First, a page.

Craig City Council fires up talks on new recreational marijuana ordinance |

Craig City Council fires up talks on new recreational marijuana ordinance

A marijuana ordinance for Craig is in the works that could be passed with a ballot question in November asking municipal voters if they want recreational marijuana legalized inside Craig’s city limits.

In a workshop Tuesday, council gathered to discuss a proposed ordinance recently drafted by City Attorney Sherman Romney. Council directed Romney to begin working on the ordinance soon after the election of Paul James, a longtime Craig resident who campaigned and won his council seat on recreational marijuana legalization in Craig.

Early drafts of the proposed marijuana ordinances includes an excise tax not to exceed 5% on wholesale cultivation sales, a 5% sales tax on retail marijuana sales, and ballot language for voters in November.

“I’ve looked at a number of ordinances and this seems like a pretty clear approach,” Romney said.

Craig’s proposed ordinance would require any new marijuana-related business be set back from schools 1,000 feet, and from parks or residences at least 800 feet. It would also make the City of Craig the main local licensing and enforcement authority for marijuana-related businesses — responsible for collecting licensing fees, conducting inspections, and enforcing operational requirements.

Craig Police Department Capt. Bill Leonard attended the workshop and said he has worked with Craig Police Chief Jerry DeLong to provide suggestions based on Steamboat Springs’ ordinance.

“We pulled their ordinance, and quite a bit of what’s in there we agree with,” Leonard said.

Mayor Jarrod Ogden asked Leonard if CPD will need to hire additional officers to deal with a new marijuana ordinance in Craig. Leonard didn’t think the department would need to add personnel right away.

“We don’t think we would have to have that right off,” Leonard said.

In an interview Tuesday, Leonard said there are too many unknowns at this point in the process to know whether CPD would need more staff.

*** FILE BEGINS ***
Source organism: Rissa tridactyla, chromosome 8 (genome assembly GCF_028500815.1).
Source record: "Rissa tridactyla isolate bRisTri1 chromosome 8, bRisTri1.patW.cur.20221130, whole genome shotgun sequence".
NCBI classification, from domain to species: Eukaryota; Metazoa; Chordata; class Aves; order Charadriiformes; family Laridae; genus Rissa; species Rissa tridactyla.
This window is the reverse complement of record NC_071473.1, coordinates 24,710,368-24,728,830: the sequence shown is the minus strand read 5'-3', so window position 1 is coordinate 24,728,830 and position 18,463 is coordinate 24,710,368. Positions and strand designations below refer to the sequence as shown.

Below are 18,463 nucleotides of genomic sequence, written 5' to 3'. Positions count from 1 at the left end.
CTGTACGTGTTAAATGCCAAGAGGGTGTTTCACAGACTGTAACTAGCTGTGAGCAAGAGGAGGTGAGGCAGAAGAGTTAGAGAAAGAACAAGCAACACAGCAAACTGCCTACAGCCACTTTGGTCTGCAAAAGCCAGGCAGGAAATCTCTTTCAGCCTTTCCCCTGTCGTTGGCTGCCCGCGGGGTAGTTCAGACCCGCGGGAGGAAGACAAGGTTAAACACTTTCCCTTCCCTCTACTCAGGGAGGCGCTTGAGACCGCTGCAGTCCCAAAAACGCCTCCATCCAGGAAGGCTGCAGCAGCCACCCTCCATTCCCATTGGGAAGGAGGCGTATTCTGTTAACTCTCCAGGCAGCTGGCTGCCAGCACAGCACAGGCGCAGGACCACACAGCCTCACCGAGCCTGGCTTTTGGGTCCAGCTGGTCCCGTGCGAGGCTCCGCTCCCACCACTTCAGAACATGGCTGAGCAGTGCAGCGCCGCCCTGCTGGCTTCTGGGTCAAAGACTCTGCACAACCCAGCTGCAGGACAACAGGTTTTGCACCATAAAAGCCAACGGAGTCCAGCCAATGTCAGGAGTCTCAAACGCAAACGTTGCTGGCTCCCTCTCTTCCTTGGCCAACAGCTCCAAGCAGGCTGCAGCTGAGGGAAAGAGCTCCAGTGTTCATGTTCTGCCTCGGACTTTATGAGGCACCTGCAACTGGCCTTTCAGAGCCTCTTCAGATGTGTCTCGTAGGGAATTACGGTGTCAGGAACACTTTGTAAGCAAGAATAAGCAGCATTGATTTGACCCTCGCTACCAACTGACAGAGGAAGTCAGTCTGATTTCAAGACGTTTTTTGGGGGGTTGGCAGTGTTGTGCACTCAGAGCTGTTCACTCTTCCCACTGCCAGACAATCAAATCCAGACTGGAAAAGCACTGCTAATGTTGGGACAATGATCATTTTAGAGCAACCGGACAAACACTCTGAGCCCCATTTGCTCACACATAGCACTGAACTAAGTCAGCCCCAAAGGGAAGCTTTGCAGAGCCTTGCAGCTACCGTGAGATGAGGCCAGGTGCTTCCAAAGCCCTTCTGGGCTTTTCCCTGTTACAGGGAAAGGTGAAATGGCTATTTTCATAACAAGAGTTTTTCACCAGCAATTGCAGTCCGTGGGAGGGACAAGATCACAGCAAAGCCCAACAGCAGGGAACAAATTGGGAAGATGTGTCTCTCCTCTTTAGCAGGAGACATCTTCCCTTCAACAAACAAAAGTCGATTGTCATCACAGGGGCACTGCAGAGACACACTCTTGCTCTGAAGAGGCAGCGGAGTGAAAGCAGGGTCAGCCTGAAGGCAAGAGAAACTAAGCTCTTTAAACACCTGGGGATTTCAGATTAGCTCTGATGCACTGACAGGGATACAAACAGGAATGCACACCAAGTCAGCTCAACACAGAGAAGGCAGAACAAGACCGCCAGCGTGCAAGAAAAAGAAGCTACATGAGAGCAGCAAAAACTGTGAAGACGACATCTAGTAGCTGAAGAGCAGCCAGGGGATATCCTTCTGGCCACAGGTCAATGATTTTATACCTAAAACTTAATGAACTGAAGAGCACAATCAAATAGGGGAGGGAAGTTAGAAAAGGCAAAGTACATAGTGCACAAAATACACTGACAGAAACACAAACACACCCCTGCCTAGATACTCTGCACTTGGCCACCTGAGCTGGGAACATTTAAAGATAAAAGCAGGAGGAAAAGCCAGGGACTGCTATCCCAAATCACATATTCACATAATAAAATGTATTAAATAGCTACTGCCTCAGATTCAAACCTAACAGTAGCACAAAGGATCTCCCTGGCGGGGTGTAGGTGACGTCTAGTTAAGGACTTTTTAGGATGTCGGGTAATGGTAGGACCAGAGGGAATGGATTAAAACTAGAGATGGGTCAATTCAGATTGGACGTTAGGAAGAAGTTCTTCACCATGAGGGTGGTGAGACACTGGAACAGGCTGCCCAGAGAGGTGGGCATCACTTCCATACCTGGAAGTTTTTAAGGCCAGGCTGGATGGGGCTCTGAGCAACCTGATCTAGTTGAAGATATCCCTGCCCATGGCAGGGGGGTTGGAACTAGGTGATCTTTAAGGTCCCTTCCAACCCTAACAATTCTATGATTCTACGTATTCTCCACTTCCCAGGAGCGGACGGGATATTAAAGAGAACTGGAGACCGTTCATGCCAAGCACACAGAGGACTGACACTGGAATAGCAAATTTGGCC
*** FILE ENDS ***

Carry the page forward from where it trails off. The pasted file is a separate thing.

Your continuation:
“I don’t know if we will need more staff,” Leonard.

Leonard later clarified that there are too many unknowns at this point in the process to know how the ordinance might affect police numbers.

“I don’t know if we will need more staff,” Leonard.

Several aspects of the ordinance still need to be hammered out, including how many licenses in each of the four areas of marijuana-related business will be allowed in Craig; whether the city will mirror background check and inspection efforts already conducted by the state; whether the city will require a certain percentage of marijuana sold be locally grown; and which business zones will be allowed to house marijuana businesses.

Perhaps the biggest decision yet to come is how council will appropriate any sales or excise taxes agreed to by voters.

“Education and enforcement,” Councilman Chris Nichols said as an opening proposal on how to spend the money. “In my mind, that gives council some discretion.”

While it might be a good idea to appropriate some of the tax dollars if voters agree, Romney hinted those dollars can also be good when unforeseen expenses present themselves.

“Designating of funds from an operational standpoint can create problems for the city in the future,” Romney said.

Romney said getting the ordinance ready before voters actually approve it will save the city plenty of grief if voters give the thumbs-up.

“If we don’t have the ordinance up front, it could really turn into a fistfight after voters approve it,” Romney said.

Councilman Tony Bohrer and others proposed ensuring voters be informed of the ordinance before they vote and are considering mailing out a summary of the ordinance to residents.

“If it’s a one-page deal, we could actually put it in people’s water bills,” Bohrer said.

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